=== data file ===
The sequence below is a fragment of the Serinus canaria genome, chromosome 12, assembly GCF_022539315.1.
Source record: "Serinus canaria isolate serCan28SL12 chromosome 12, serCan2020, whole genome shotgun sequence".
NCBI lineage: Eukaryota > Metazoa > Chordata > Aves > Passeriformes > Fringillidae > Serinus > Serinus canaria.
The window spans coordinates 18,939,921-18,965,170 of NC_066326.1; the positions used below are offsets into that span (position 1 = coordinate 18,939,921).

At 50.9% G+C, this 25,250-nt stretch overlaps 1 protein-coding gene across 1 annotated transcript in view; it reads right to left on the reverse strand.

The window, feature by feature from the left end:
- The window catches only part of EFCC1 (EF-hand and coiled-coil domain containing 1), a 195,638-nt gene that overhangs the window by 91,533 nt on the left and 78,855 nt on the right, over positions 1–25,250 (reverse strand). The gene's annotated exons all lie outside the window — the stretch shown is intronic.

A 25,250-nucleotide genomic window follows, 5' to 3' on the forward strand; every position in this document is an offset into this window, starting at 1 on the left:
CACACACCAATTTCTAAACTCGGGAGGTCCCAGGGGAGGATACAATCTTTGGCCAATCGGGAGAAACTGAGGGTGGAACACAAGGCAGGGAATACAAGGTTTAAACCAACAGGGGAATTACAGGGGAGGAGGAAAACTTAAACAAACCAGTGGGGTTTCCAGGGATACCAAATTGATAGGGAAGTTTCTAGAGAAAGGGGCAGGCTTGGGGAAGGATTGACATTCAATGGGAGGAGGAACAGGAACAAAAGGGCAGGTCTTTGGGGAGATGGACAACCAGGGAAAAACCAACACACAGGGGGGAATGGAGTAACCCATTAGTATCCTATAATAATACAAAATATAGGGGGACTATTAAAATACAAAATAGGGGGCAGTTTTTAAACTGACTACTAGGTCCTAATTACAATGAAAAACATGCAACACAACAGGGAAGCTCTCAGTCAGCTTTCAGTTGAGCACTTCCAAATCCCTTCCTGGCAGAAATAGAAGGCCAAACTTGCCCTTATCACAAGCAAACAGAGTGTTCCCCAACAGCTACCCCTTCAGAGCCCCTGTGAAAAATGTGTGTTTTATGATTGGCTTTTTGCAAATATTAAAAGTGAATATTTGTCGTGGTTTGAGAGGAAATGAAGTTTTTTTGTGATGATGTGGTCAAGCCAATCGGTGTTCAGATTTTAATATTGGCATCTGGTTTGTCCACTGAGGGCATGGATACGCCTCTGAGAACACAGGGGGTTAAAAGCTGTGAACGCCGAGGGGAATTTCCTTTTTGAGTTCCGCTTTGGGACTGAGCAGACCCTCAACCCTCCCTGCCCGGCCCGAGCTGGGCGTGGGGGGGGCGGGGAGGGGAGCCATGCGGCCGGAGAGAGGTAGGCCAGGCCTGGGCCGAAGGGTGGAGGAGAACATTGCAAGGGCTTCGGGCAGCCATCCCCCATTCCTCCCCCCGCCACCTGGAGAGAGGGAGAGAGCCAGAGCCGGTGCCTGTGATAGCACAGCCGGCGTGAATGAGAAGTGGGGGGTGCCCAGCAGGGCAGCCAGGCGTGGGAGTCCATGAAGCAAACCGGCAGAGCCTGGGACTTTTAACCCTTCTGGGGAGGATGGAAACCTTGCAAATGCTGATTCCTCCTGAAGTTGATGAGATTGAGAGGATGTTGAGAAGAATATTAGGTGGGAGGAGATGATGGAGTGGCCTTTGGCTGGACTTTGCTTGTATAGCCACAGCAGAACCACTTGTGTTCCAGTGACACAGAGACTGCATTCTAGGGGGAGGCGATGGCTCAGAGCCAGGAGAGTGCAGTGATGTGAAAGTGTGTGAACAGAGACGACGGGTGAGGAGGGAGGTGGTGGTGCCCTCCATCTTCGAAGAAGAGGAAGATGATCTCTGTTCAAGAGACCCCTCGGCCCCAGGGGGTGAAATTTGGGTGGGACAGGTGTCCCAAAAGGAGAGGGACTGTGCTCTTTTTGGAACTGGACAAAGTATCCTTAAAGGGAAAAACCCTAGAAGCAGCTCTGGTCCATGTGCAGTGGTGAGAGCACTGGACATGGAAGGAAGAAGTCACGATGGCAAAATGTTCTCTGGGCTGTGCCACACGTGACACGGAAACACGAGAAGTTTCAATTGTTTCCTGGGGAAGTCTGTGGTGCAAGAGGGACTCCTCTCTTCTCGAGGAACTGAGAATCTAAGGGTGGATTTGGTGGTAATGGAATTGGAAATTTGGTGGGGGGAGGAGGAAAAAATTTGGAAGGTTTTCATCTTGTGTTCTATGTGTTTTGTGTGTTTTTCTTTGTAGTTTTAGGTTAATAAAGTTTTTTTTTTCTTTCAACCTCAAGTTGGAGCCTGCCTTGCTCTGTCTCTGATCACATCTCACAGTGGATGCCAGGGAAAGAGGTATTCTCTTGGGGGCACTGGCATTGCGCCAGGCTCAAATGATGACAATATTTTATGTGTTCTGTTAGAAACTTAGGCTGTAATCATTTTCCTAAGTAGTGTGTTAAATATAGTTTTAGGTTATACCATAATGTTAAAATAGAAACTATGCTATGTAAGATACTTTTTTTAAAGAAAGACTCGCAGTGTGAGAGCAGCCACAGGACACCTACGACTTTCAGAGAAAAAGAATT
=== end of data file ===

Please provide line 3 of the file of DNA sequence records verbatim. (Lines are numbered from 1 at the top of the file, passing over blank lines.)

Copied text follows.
NCBI lineage: Eukaryota > Metazoa > Chordata > Aves > Passeriformes > Fringillidae > Serinus > Serinus canaria.